Given graphs $G$ and $H$, $G$ is $H$-saturated if $H$ is not a subgraph of $G$, but for all $e \notin E(G)$, $H$ appears as a subgraph of $G + e$. While for every $n \ge |V(H)|$, there exists an $n$-vertex graph that is $H$-saturated, the same does not hold for induced subgraphs. That is, there exist graphs $H$ and values of $n \ge |V(H)|$ for which every $n$-vertex graph $G$ either contains $H$ as an induced subgraph, or there exists $e \notin E(G)$ such that $G + e$ does not contain $H$ as an induced subgraph. To circumvent this, Martin and Smith make use of trigraphs when introducing the concept of induced saturation and the induced saturation number of graphs. This allows for edges that can be included or excluded when searching for an induced copy of H, and the induced saturation number is the minimum number of such edges that are required. In this paper, we show that the induced saturation number of many common graphs is zero. Consequently, this yields graphs, instead of trigraphs, that are H-induced-saturated. We introduce a new parameter for such graphs, indsat*(n;H), which is the minimum number of edges in an H-induced-saturated graph on n vertices. We provide bounds on indsat*(n;H) for many graphs. In particular, we determine indsat*(n;paw) completely, and indsat*(n;$K_{1,3}$) for infinitely many n.Comment: 25 pages; 2 tables, 4 figure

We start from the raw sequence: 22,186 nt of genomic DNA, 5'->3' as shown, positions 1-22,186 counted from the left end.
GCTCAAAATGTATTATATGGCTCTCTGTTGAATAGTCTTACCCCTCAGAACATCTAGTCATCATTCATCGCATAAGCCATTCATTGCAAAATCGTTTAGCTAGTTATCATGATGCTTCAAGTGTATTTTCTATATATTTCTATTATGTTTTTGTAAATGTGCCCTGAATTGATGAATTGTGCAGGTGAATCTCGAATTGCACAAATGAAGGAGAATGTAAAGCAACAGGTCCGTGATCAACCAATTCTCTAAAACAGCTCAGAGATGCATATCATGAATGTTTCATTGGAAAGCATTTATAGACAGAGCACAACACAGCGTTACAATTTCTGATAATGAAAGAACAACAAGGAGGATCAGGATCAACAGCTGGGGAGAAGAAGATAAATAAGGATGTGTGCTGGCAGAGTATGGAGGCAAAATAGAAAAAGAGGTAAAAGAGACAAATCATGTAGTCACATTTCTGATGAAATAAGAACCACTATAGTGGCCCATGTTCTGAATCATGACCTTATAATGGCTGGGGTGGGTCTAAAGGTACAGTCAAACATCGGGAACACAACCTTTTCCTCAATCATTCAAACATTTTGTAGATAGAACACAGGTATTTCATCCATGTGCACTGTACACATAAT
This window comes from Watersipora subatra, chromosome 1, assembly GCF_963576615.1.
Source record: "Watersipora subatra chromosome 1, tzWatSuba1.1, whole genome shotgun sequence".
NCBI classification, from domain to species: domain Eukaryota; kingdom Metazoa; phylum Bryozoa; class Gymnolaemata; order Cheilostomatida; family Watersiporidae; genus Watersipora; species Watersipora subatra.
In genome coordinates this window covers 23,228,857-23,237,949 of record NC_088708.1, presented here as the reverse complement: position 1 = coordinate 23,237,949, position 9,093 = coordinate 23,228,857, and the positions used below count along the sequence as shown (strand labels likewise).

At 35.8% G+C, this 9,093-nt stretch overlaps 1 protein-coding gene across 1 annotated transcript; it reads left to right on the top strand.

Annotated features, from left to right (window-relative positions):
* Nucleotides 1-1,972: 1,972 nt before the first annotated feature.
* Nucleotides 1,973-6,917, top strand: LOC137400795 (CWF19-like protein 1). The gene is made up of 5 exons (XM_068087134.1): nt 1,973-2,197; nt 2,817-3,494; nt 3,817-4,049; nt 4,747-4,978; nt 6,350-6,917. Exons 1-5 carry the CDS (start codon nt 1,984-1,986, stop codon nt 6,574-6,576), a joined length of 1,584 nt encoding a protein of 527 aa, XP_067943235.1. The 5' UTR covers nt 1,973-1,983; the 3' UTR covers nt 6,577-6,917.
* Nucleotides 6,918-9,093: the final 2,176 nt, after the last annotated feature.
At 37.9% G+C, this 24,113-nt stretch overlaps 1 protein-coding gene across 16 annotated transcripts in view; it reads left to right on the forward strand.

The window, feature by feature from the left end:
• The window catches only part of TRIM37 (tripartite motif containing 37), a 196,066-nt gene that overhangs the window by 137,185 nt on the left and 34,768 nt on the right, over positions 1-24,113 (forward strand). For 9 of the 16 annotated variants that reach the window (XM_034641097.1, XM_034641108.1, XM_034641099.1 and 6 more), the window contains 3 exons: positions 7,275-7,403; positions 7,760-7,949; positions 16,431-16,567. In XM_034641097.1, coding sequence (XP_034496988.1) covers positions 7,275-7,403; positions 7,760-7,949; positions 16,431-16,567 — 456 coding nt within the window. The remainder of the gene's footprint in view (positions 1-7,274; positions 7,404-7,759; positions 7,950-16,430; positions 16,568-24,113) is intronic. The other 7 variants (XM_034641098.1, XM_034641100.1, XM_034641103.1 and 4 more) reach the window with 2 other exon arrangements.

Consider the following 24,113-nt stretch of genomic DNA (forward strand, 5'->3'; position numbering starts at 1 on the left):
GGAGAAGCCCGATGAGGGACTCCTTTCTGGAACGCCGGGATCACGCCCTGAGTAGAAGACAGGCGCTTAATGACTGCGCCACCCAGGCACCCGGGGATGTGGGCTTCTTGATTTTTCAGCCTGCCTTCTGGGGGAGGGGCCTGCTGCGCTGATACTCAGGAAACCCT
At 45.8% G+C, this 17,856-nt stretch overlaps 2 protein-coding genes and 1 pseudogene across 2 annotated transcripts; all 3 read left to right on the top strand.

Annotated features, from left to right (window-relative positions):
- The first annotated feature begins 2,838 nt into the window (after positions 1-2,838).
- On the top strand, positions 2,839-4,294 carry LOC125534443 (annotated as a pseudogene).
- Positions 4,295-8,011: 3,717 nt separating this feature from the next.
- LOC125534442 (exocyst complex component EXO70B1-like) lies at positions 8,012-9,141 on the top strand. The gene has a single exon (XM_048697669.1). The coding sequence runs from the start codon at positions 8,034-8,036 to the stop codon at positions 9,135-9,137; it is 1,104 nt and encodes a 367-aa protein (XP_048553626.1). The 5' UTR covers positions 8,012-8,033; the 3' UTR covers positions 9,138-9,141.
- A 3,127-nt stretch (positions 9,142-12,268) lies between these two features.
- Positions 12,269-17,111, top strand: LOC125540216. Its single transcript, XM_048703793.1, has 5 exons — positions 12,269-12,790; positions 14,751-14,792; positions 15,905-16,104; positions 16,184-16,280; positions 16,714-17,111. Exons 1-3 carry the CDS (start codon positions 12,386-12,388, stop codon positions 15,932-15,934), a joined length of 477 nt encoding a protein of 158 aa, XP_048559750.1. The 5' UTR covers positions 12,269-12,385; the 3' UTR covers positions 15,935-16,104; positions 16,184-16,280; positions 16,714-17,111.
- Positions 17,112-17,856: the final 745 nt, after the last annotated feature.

Topics:
Mathematics - Combinatorics

Year: 2015

OAI identifier:
oai:arXiv.org:1503.02105

Provided by:
arXiv.org e-Print Archive

Downloaded from
http://arxiv.org/abs/1503.02105

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